Agabiformius lentus is our personal favorite dwarf white. They are a sexual species possessing both male and female members of the population, but still reproduce at an astounding rate. Adult A. lentus reach a size of 5mm but are more robust and wider in comparison to dwarf white. They also burrow, but adults spend a significant time on the surface just below the leaf litter. They have an interesting habit of playing dead similar to a turtle; by splaying their legs outward and holding still.
Niambia capensis, or the dwarf African cape isopod, is a dwarf that was collected from the caves of Colorado, but initially native to Africa. They are a slender isopod that typically reaches a length of 5mm. This isopod reproduces sexually and is unfortunately at a much slower rate than other dwarf species. They do well in high humidity, but often venture above the leaf layer and are prone to predation.
Atlantoscia floridana is a dwarf species native to and collected from Florida in the US. They are known by their common name “Florida fast isopod” and certainly live up to it. Florida fast isopods are fantastically speedy, and reproduce at a fast rate as well. They are slender, oval shaped isopods that reach a length of about 5mm. They do spend time above the leaf layer but are less prone to predation thanks to their fantastic speed.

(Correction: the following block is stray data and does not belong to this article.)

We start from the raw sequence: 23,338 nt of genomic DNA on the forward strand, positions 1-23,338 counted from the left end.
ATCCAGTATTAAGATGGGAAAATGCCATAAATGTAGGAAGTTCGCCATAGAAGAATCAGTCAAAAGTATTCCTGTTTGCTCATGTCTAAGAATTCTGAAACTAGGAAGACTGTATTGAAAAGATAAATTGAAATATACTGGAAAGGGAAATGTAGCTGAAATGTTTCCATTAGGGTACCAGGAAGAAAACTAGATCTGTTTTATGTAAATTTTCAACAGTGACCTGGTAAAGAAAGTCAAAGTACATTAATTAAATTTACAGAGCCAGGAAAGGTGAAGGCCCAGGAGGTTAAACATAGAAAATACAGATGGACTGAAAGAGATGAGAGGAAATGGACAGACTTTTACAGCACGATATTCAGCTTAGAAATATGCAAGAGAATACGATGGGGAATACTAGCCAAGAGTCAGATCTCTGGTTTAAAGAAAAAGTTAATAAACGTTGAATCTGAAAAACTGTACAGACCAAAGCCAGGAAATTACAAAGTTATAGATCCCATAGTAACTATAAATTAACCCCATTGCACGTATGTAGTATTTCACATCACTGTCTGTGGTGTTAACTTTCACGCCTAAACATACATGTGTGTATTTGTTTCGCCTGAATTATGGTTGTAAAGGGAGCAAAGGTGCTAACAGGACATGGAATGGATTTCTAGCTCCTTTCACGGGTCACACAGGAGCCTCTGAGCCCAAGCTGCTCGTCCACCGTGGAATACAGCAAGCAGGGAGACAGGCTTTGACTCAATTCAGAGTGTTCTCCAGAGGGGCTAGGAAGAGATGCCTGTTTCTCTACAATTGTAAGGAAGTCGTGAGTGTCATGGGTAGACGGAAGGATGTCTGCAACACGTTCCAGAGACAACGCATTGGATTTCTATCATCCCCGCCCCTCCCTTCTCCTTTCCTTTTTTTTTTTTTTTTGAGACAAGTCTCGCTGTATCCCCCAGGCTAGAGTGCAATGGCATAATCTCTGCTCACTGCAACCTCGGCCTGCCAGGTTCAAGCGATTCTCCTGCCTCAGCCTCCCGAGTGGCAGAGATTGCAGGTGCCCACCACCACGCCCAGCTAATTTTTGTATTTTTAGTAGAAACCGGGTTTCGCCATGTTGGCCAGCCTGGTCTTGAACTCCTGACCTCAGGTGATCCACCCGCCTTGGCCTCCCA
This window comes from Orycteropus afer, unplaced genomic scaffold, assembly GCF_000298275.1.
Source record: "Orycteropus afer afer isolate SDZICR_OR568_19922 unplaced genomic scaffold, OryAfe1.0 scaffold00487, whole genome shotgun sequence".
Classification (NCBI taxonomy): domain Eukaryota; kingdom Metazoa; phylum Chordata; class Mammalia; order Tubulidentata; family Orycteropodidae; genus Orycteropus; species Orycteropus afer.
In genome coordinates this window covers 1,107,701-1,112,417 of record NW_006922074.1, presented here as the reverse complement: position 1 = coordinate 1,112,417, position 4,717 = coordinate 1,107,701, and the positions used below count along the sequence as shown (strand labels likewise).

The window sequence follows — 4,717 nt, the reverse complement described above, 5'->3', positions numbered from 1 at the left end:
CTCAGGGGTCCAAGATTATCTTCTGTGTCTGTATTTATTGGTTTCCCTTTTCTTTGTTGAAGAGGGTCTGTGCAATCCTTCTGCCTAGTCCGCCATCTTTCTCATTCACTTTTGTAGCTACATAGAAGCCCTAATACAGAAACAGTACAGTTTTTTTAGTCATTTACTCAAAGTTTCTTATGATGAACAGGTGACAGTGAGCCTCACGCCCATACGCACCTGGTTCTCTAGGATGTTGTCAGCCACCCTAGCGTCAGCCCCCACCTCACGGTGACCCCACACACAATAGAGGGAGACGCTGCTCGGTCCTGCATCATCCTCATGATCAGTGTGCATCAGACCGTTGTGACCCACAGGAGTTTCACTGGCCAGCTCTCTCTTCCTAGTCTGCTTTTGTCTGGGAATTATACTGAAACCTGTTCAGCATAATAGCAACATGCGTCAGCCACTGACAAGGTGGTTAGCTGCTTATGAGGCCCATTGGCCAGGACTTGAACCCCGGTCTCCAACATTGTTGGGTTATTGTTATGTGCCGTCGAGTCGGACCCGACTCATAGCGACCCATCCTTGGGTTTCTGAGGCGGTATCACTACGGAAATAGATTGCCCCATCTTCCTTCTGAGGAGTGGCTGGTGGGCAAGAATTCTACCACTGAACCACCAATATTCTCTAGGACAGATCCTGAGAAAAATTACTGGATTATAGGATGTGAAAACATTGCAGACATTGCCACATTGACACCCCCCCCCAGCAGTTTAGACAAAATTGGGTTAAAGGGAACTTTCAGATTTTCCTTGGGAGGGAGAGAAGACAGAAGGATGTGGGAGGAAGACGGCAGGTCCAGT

Venezillo parvus, also called the “dwarf roly poly”, is a fast-reproducing dwarf isopod that rolls into a ball. Although a sexual species, they do populate a setup quickly. Parvus burrow down the first few inches of substrate and rarely venture above the leaf layer. They do have a thicker exoskeleton rich in calcium, which may cause concern for impaction in frogs. They also enjoy soft bodied plants, so should be used with caution in a terrarium well planted with sensitive species.
While there are other dwarf isopods we haven’t discussed, they are typically on the rarer edge and reproduce slowly (not to mention expensive), so aren’t recommended for a frog setup where they will be lunch. Porcellio sp. “spiky Canare”, Rhyscotus texensis, Platyarthrus aienesis, Haplopthalmus danicus and Armadillidium pulchellum are examples of such species.
We recommend avoiding all larger species of isopod, especially species such as Porcellio scaber and Porcellio laevis. Although scaber were initially first marketed for frogs; if their population gets out of hand the frogs can become lunch instead! The ravenous nature of these isopods makes them risky roommates for tender frogs. More docile species like Armadillidium vulgare, Armadillidium nasatum, and members of the Cubaris genus won’t attack frogs; but should be avoided for a different reason: they positively love plants, especially soft-bodied ones. Rare vining plants that are worth hundreds are a tasty snack for these little herbivores and they make a quick meal out of moss, vines, and leaves alike – dried or fresh. Waxy coated plants like pothos and hoya are safe from their appetite.
We would like to thank our friends at The Art of Darts, Dark Knight Exotics, and FrogDaddy for their valuable input on this article. While we do have an extensive knowledge of isopods, they provided invaluable insight to frogs, their behaviors, community trends and keeping. We hope our combined expertise helps you choose the isopods right for you!